Life is never dull when your children attend local school in a foreign country. My kids have been in Japanese school for two years, but things still catch me by surprise. My daily thrill, if you can call it that, is reviewing the stacks of purinto (handouts) from the school. I never know quite what I’m going to find.

Take the other day, when my fifth-grader came home and presented his handouts with a flourish. “You’re gonna love this one,” he said, grinning as he pulled a piece of paper out of the pile. “It’s a real doozy.”

Now that my kids understand, more or less, what’s going on at school, I make them sit down with me when I go over the handouts. I read Japanese, more or less, but the kanji I don’t know always seem to be the critical ones for comprehension. Sometimes my kids can explain things to me. More or less.

I looked at the handout. “It seems you need a full change of clothes tomorrow,” I said, scanning the section on mochimono (things to bring). But why? I looked back at the words at the top of the page, which were, of course, the ones I couldn’t read. “OK,” I said to my son, “tell me why.”

“Because we’re going to jump in the pool with all our clothes on and see how many of us drown!” he announced happily. “My bet is on Karasawa and Maeda. They’ll sink like stones!”

Armed with that dubious explanation, I tried the words at the top of the handout again. Hmm. OK. Chaku-i-ei. “Swimming with clothes on.” Finally I understood. “In English, it’s called ‘survival swimming,’ ” I told my son. “They’re going to teach you what to do in case you ever fall into water by accident.”

I explained to him that more than 70 percent of drowning victims are wearing clothes when they fall into the water. The unexpected weight of wet clothing makes most people panic. And people don’t realize how hard it is to undress in the water, or to swim in wet clothes. They often use up too much energy trying to get out of their clothes, or swim to shore, and drown before help can come.

That’s why an increasing number of Japanese schools are teaching survival swimming. It’s an easy lesson to add to the course work because nearly all elementary schools in Japan have pools. They already teach swimming as part of the physical education curriculum. Four years ago, our school introduced a survival swimming lesson for fifth- and sixth-graders. Eventually, all students will participate in the annual exercise.

The next morning, after my son left with his spare clothes, I headed to school to observe. There are many ways to teach survival swimming, depending on the age and swimming abilities of the participants.

At our school, the kids started out in their swimsuits. Once everyone had done a few warmup laps, they climbed out to get their clothes. It was funny to watch 100 kids struggle to pull dry clothes onto wet bodies. Most of the kids had old clothes, but a few had assembled spiffy outfits for the occasion. Like the girl who wore a long denim skirt over high-top sneakers. And the boy who wore freshly pressed khakis, a white polo shirt and what looked like brand-new loafers. Over his wet bathing suit, mind you.

I was particularly amused to see that the kids all had suiei-boshi on. Come now, how many people are wearing bathing caps when they accidently fall into water? But caps are de rigueur at most Japanese pools. At our school, if you forget to bring your cap you have to sit out the lesson at the poolside. No exceptions. You’re apparently not even allowed to drown without a bathing cap.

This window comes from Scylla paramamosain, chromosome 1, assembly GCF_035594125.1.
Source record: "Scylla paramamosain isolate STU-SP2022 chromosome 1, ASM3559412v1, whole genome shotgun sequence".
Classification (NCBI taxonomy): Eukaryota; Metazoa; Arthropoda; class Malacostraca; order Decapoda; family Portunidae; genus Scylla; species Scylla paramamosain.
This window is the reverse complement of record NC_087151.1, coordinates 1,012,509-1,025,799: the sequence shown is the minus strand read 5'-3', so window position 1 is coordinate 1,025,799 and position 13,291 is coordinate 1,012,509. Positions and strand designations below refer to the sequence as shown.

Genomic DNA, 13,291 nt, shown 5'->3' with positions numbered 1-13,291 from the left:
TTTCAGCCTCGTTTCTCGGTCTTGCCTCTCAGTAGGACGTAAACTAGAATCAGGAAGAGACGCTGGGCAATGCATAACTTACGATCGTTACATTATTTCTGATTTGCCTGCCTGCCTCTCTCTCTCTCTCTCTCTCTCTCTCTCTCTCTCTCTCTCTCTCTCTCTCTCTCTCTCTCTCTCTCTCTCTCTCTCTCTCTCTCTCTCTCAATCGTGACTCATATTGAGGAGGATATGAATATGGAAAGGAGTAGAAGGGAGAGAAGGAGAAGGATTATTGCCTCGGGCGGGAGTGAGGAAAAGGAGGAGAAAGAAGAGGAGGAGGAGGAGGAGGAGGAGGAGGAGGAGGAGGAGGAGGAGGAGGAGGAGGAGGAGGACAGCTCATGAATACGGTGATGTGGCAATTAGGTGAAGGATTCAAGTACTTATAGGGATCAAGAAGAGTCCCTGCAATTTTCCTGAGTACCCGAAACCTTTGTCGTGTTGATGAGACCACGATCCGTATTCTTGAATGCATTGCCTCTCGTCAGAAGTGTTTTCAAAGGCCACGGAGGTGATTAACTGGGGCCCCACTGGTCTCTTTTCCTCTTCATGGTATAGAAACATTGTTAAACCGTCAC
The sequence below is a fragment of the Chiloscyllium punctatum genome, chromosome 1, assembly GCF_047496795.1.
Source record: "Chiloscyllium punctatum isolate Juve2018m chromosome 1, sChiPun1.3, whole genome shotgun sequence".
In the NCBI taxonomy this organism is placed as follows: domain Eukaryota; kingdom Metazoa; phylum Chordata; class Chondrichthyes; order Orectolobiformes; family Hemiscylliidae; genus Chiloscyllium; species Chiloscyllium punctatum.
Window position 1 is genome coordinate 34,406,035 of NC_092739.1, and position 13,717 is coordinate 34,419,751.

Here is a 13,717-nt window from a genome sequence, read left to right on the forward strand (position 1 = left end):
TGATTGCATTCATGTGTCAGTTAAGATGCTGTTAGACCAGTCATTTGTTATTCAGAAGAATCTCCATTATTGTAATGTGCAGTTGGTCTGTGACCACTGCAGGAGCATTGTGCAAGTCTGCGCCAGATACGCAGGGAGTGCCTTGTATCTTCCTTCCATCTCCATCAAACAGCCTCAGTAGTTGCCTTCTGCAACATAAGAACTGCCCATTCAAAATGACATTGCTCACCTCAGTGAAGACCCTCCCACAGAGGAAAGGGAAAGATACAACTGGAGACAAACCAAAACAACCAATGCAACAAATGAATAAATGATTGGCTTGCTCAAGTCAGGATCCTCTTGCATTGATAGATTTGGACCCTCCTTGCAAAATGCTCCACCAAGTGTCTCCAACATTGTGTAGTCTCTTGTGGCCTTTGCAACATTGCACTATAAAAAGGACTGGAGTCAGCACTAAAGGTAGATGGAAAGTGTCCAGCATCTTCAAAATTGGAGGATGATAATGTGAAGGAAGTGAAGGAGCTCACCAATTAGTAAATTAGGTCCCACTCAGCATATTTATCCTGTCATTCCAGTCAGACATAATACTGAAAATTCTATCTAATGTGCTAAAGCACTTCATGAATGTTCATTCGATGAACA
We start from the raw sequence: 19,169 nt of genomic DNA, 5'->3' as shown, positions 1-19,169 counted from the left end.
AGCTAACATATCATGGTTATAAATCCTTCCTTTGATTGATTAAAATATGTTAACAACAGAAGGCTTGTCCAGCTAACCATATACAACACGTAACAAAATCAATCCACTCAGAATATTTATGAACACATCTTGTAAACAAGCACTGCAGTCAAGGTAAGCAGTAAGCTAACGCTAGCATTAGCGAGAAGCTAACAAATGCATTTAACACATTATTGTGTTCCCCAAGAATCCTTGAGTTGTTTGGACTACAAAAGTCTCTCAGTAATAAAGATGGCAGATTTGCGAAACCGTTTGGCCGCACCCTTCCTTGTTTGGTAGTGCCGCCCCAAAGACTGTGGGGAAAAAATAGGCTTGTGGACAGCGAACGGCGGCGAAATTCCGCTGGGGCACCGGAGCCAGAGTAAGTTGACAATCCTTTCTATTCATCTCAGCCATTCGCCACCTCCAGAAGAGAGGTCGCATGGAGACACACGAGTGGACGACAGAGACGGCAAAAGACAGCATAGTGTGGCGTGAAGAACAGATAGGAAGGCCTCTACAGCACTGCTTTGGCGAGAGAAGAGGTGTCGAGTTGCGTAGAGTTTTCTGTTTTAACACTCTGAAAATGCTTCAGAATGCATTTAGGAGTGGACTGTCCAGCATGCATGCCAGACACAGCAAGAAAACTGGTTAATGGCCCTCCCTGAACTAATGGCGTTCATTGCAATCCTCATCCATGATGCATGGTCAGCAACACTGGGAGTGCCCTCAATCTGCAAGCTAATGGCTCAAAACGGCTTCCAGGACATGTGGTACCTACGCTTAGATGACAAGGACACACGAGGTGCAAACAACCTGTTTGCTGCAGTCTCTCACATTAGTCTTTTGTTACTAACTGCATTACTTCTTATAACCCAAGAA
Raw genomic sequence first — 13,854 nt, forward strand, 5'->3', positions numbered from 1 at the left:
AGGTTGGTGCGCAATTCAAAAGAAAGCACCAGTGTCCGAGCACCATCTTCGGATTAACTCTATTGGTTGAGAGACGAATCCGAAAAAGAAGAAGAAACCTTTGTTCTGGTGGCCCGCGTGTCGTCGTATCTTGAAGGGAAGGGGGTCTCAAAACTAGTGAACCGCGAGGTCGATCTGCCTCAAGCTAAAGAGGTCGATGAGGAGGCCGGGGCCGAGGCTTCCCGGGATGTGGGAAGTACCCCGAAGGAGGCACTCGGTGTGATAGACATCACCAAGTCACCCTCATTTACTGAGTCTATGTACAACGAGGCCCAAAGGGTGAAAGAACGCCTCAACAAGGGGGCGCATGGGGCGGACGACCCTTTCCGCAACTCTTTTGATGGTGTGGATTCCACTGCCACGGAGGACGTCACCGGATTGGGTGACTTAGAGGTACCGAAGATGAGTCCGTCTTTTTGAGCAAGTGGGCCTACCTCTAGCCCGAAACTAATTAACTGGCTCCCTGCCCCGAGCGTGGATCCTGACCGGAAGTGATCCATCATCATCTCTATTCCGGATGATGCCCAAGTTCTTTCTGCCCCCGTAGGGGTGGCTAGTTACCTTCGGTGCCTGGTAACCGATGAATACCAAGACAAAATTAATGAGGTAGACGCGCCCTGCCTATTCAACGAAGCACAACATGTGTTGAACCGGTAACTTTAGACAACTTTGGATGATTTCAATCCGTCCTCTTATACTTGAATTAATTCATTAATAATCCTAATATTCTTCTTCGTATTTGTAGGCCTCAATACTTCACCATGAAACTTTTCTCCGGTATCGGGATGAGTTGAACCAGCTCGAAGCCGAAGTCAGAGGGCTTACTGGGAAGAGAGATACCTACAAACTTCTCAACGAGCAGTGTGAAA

As soon as they got back into the water, the exclamations started. “Omoi! (It’s so heavy!),” “Ugokenai! (I can’t move!)” The kids were really surprised by how much the wet clothing weighed them down.

“OK, now let’s try swimming,” a teacher called out. The kids attempted the crawl, which was impossible. They tried breast stroke. Not much easier. Finally, the teacher suggested they try bakku hira (elementary backstroke). Floating on their backs like that, it was easy to breathe. But it still wasn’t easy to move.

“You see how difficult it is to swim with clothes on?” the teacher asked. “That’s why you shouldn’t try to swim if it’s a long way to shore. The correct thing is to stay calm and just try to stay afloat until you can be rescued.”

At this point, the teachers challenged the kids to float for five minutes, pretending that’s how long it would take for help to arrive. About a third of the group was unable to float without putting their feet down. Which means that a third would have drowned had this been a real water accident.

After that sobering demonstration, the kids were hungry to learn techniques for staying afloat. One trick is to grab trash found floating in the water and make your own flotation device. The teachers demonstrated how to scoop air into a plastic bag. The kids experimented and discovered this works best if you float on your back and hold the inflated bag by your neck. The teachers also showed the kids how to stuff empty plastic bottles under their shirts. The advantage is that you don’t have to hold on to the bottle, and they keep you afloat even if you lose consciousness.

“Your clothes can actually help you,” the teacher explained. “That’s one reason you generally shouldn’t undress. If you can’t find a bag, you can scoop air into your shirt to make a bubble to help keep you afloat.”

My son thought the lesson was fun and interesting. I’m grateful the school gave him this experience, since it’s not the sort of lesson parents think to teach themselves, nor is it easy to arrange. But a few community pools offer survival swimming classes. If you can find one, I recommend you sign up.

Go ahead. Take the plunge. It might save your life.

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